If you ever have been dehydrated, you know the pain, lethargy and general inability to function it normally induces. Illness can lead to this level of dehydration, but so can long days in the heat, sports practice, manual labor or military missions.
Having enough water in your day is important to staying hydrated, but it isn't just lack of water that makes you feel less than optimal. A loss of electrolytes contributes the most. Glucose and electrolyte imbalances and loss of water produce mild symptoms of dehydration.
- Lethargy and sleepiness
- Thirsty (mild to excessive)
- Dry skin and mouth
As dehydration worsens, you will advance into more dangerous phases:
- Stop sweating
- Higher heart and breathing rate
- Sunken, dark eyes
- Dark urine
- Lower blood pressure
Whether it's maintaining normal body functions, performing at a high activity level, enduring hot, humid and arid environments or getting over illness, the composition of water, salts and sugars in your body is critical to your success in these endeavors.
For instance, have you ever had the flu and spent a few days vomiting and enduring diarrhea? Usually, the day that someone finally can keep down and digest water and food, they have a big bowl of chicken noodle soup. Chicken noodle soup is loaded with sodium and potassium -- both are electrolytes -- and it contains macronutrients: proteins, carbs and fat. This replenishment of electrolytes is key to feeling better.
I have been treating recovery from dehydration due to illness and high physical output in the heat the same way for years. I drink the amount of water I lost, but I consume plenty of salts -- sodium, potassium, magnesium -- that also were sweated out during two-plus-hour physical events. I'm talking about the kind of events that require special levels of rehydration where you can wring out the sweat from your clothes (humid environments) or you have salt stains on them (arid/desert climate).
You can't just drink water in these conditions, or you could suffer from hyponatremia or water intoxication. Hyponatremia occurs when you don't have enough sodium in your blood. Typical stories of this occurring usually come from long endurance races, such as marathons and triathlons, when athletes sweat profusely for hours but only rehydrate with water. Not replacing electrolytes can lead to kidney damage and actually can kill you in these conditions. Other instances of hyponatremia occur when people consume too much water in a short period of time, such as a few gallons in an hour.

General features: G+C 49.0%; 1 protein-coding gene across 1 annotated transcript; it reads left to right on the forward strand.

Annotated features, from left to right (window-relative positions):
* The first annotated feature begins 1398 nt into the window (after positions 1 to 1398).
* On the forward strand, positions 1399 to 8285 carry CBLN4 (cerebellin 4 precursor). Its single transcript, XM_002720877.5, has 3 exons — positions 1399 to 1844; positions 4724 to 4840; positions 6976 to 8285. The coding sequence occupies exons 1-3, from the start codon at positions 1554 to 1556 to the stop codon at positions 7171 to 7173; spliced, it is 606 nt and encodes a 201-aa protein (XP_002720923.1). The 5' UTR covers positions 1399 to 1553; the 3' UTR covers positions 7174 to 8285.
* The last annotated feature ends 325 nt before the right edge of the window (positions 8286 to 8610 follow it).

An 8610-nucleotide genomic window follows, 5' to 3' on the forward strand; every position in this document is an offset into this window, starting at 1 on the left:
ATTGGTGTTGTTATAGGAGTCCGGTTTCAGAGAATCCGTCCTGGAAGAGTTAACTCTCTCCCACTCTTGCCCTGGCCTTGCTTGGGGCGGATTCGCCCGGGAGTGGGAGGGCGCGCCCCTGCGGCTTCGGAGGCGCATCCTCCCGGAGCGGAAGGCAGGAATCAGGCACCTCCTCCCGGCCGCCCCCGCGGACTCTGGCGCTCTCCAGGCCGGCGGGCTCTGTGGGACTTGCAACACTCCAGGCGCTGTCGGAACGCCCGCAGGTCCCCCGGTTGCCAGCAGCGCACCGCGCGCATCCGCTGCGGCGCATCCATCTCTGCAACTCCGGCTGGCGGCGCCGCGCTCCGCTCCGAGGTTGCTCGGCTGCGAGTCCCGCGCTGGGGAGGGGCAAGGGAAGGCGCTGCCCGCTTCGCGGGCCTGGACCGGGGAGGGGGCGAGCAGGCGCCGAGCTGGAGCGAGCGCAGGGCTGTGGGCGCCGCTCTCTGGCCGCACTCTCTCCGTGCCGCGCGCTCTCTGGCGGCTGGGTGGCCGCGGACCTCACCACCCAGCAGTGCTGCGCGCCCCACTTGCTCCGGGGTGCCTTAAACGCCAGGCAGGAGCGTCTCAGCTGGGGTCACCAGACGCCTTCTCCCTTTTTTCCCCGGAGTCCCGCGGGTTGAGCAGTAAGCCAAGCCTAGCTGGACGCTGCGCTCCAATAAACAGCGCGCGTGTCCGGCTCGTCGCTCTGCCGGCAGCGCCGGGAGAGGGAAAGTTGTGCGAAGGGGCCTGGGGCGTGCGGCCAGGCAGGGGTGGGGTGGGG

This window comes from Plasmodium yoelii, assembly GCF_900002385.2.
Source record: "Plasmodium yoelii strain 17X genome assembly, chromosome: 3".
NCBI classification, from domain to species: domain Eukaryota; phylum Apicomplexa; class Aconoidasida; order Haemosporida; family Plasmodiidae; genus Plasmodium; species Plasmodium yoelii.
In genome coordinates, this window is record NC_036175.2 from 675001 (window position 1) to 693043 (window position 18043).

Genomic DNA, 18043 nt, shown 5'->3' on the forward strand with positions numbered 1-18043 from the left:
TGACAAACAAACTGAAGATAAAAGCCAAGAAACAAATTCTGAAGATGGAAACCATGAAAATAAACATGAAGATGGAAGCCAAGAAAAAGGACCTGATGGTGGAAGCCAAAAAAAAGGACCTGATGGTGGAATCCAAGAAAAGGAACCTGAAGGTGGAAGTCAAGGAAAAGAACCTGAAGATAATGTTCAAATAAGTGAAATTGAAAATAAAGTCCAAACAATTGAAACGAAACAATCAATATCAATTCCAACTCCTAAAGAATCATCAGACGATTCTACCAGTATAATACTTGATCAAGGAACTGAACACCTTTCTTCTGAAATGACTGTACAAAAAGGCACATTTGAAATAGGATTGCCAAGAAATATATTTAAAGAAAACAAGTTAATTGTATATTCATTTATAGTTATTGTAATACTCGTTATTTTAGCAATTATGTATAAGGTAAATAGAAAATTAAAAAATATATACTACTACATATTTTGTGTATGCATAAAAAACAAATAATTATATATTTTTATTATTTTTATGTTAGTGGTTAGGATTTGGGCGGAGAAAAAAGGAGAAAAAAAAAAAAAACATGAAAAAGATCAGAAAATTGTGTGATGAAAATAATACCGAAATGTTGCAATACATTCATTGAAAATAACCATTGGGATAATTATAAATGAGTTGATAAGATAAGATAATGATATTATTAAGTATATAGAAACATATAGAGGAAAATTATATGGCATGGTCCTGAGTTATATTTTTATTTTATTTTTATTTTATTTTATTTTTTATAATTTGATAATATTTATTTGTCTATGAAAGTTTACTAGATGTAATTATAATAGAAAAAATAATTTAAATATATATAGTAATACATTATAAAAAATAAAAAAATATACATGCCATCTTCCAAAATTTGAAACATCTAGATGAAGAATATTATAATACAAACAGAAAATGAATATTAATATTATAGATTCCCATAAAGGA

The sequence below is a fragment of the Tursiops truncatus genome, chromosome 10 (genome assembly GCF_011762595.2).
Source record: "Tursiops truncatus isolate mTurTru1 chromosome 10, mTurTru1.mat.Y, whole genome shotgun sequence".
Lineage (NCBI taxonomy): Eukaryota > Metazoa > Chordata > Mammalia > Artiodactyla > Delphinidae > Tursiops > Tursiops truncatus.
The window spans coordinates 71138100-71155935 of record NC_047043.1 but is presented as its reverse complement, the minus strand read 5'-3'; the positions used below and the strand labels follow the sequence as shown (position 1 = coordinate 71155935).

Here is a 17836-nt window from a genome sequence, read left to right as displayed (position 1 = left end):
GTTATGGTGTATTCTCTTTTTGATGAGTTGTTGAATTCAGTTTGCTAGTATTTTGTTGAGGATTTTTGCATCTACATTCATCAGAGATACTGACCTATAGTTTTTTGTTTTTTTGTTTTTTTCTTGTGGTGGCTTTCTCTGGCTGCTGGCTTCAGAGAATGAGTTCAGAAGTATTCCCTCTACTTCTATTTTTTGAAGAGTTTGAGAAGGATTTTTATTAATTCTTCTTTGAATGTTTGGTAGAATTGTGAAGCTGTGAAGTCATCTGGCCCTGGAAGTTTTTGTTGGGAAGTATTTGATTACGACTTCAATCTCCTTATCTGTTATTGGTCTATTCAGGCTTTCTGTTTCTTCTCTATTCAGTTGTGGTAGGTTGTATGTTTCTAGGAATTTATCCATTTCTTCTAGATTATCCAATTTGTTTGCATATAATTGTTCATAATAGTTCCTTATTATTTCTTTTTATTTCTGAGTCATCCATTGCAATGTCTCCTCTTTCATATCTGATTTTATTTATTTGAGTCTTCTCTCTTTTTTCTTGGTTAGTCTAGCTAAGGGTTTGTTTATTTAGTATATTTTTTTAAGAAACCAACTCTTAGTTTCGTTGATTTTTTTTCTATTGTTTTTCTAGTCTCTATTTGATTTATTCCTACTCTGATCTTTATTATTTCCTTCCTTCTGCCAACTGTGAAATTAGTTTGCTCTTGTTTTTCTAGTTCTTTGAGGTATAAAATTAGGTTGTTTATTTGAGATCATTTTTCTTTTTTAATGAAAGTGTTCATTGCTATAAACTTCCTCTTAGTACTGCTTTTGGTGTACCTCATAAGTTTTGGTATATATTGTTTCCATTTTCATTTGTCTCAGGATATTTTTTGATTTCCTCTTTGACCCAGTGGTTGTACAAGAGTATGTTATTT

Being on a constant search for rehydration and sports recovery products, I have found moderate successes with sports drinks on the market (Gatorade, Powerade, etc.), but I either felt like I was consuming too much sugar or too much fake sugar. This is not a very scientific approach to rehydrating, and the subject could use a more serious approach.
Research in the area of rehydration has led me to seeing how developing countries fight dangerous diseases, such as dysentery, chronic diarrhea and other dehydration symptoms of illness. I also found how the U.S. Special Operations community fights dehydration in the deserts and high-mountain plains during deployments and training. The research led me to an easy-to-use, single-use powder package called Drip Drop. This is a medical grade product that can be found at Amazon.com or www.dripdrop.com. The reasons why groups such as MARSOC and Army Special Forces use DripDrop can be read in the links provided below:
But the most telling use of its effectiveness is the doctors who take on humanitarian missions around the world. Allowing an ill person to rehydrate gives them a fighting chance; often the symptoms of dysentery, cholera, malaria, Ebola and others will kill you before medication takes effect.
DripDrop founder Dr. Eduardo Dolhun personally delivered the product to disaster areas where he donated his time and medical expertise. Dolhun brought DripDrop to Haiti, Pakistan, the Philippines, Uganda and Malawi.
After trying DripDrop for the past several workouts and dealing with the stomach flu, I can see why groups such as UNICEF, the World Health Organization and military special operations communities recommend it over just water or sports drinks that have too much sugar and not enough salts.
Stew Smith works as a presenter and is on the editorial board with the tactical strength and conditioning program of the National Strength and Conditioning Association and is a Certified Strength and Conditioning Specialist (CSCS).